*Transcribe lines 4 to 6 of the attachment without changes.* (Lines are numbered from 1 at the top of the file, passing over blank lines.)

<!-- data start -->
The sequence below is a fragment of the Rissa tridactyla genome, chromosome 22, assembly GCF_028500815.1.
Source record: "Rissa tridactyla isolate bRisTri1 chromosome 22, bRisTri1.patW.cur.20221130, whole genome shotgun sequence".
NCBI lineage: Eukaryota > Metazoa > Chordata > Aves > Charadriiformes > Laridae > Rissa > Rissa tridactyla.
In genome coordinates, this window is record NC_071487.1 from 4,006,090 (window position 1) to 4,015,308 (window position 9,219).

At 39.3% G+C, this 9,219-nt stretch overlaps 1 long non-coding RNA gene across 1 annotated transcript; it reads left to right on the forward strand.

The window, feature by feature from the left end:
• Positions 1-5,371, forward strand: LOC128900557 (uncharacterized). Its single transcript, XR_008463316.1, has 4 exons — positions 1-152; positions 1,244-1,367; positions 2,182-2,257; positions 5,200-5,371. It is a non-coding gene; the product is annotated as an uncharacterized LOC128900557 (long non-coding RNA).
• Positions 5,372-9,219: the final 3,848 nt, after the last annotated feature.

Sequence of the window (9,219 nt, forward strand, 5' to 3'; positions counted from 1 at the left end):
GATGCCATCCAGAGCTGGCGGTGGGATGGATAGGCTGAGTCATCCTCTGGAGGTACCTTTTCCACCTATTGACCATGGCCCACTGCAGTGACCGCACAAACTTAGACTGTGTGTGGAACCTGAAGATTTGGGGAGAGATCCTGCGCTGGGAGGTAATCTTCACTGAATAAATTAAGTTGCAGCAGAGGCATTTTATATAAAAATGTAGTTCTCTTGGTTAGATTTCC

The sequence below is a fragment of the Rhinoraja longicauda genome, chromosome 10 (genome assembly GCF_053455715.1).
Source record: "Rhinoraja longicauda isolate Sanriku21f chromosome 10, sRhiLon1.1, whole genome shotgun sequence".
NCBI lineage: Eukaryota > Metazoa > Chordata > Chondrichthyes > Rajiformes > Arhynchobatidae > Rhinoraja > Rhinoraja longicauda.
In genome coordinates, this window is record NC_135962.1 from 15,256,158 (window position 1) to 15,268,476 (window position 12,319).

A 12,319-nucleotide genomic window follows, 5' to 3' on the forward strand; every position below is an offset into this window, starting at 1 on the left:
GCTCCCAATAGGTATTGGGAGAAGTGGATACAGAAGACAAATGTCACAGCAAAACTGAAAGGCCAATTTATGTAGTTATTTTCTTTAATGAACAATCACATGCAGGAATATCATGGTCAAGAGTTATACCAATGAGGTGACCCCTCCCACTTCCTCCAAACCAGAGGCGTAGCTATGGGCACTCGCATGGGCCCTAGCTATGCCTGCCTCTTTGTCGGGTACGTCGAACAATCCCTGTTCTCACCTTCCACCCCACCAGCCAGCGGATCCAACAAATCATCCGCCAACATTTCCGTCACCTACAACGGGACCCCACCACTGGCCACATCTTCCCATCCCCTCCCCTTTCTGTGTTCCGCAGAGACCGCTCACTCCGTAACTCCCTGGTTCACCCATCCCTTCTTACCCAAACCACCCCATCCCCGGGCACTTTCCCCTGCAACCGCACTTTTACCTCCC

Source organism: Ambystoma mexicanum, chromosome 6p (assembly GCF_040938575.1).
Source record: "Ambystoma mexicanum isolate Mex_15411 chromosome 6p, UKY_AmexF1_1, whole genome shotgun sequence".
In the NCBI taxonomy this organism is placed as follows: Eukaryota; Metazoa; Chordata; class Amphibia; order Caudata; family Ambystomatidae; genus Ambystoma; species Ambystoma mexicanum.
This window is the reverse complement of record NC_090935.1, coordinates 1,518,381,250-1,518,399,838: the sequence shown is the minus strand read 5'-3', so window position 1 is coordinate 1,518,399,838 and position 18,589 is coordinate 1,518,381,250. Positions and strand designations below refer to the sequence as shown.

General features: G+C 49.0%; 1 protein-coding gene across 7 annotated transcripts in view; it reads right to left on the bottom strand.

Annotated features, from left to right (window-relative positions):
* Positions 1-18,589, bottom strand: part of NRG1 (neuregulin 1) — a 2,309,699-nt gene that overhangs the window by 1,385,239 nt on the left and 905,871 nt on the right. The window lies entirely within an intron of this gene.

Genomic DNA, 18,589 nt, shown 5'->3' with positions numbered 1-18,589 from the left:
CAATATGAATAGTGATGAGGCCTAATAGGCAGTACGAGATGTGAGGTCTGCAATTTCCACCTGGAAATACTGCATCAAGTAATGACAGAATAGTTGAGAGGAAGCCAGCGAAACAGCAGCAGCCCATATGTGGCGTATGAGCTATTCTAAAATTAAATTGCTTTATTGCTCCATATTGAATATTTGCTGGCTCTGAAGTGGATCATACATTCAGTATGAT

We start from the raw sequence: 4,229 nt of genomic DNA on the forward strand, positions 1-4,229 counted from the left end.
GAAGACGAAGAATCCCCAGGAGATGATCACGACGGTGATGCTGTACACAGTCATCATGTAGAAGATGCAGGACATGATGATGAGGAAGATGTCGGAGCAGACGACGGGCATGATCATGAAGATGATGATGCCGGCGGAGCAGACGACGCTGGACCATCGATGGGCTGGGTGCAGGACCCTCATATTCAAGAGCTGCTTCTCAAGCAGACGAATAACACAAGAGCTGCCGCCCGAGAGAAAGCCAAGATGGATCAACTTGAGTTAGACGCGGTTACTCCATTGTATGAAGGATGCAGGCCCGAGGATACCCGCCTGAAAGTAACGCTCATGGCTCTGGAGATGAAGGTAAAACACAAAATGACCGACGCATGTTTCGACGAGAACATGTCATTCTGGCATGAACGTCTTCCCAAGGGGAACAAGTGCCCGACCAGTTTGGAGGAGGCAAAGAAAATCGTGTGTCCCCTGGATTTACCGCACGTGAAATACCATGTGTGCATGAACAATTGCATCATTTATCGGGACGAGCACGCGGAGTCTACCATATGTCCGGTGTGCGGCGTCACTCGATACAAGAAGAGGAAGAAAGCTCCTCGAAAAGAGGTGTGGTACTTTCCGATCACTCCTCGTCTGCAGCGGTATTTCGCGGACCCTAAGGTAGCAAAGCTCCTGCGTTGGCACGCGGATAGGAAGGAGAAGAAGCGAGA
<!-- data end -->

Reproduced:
In genome coordinates, this window is record NC_071487.1 from 4,006,090 (window position 1) to 4,015,308 (window position 9,219).

At 39.3% G+C, this 9,219-nt stretch overlaps 1 long non-coding RNA gene across 1 annotated transcript; it reads left to right on the forward strand.

The window, feature by feature from the left end: